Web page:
AKRON -- Expertise in fluid mechanics at The University of Akron has attracted funding for a new research center designed to help physicians better diagnose and treat an unusual cause of pain in the head, neck and shoulders.
Chiari malformation is a disorder of the neurologic system that is caused in part by an imbalance in brain and spinal fluid. UA engineers are able to probe the "hydraulics behind the headaches" and develop new diagnostic methods to detect which patients are most likely to benefit from surgery.
Chiari gets its name from a pathologist who discovered a malformation in the brain in which the bottom part of the brain (the cerebellum) bulges out of the base of the skull and crowds the spinal cord, blocking the normal flow of spinal fluid, and creating unusual pressure and sometimes excruciating headaches and nerve damage. CM is similar to multiple sclerosis in its frequency, but has received little attention until recently when advanced diagnostic imaging has increased the incidence of detection and understanding.
The Conquer Chiari Research Center will open this summer at UA's new engineering research facility, with $275,000 in initial funding from the Conquer Chiari foundation, based in Pittsburgh, and a pledge for $140,000 in annual renewal funding. The funding supports the work of mechanical engineer and associate professor Dr. Francis Loth. The doctors at the center will develop new MRI methods using computational fluid dynamics to simulate the flow of fluids from the intracranial space into the spine.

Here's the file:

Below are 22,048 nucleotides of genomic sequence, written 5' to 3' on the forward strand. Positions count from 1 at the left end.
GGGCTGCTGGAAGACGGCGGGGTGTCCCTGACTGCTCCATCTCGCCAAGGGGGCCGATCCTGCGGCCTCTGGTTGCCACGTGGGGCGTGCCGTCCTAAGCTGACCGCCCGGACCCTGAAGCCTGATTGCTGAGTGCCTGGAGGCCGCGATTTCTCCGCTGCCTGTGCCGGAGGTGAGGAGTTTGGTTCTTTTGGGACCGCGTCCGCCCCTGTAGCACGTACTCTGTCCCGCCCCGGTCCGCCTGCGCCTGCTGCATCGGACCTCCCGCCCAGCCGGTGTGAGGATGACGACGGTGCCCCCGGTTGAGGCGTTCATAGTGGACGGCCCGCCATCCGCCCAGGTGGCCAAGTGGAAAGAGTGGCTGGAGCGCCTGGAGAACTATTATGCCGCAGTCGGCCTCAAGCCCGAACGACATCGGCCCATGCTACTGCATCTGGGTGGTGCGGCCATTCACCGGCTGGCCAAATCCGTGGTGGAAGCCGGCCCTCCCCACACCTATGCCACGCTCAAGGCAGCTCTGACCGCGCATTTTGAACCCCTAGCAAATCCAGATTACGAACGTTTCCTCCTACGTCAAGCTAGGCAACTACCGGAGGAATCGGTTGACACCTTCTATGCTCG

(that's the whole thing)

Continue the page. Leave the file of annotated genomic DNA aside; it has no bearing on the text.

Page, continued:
Working with physicians and patients from the Cleveland Clinic and University of Cincinnati Medical Center, Loth has tested his imaging model on 10 patients during the past two years with positive results.
Patients with CM often suffer from head, neck and shoulder pain, trouble swallowing, sleep apnea, loss of bladder, bowel or fine motor control, weakness in arms and legs, balance problems, numbness in hands and feet, and progressive nerve damage. The symptoms can be relieved after surgery to create a more normal flow of spinal fluid with a reported 70 percent success rate in reduction of symptoms.
Dr. Bryn Martin, a former scientist with the prestigious Swiss Federal Institute of Technology of Lausanne and former postdoctoral research fellow at UA, returned to Akron two weeks ago lead the center. "Frank Loth has been an inspiration to me as an engineer and a longtime mentor," Martin says."As an engineer, it's a true pleasure to work on Chiari because it doesn't involve building bombs or automobiles. We work with people and can have an impact on lives."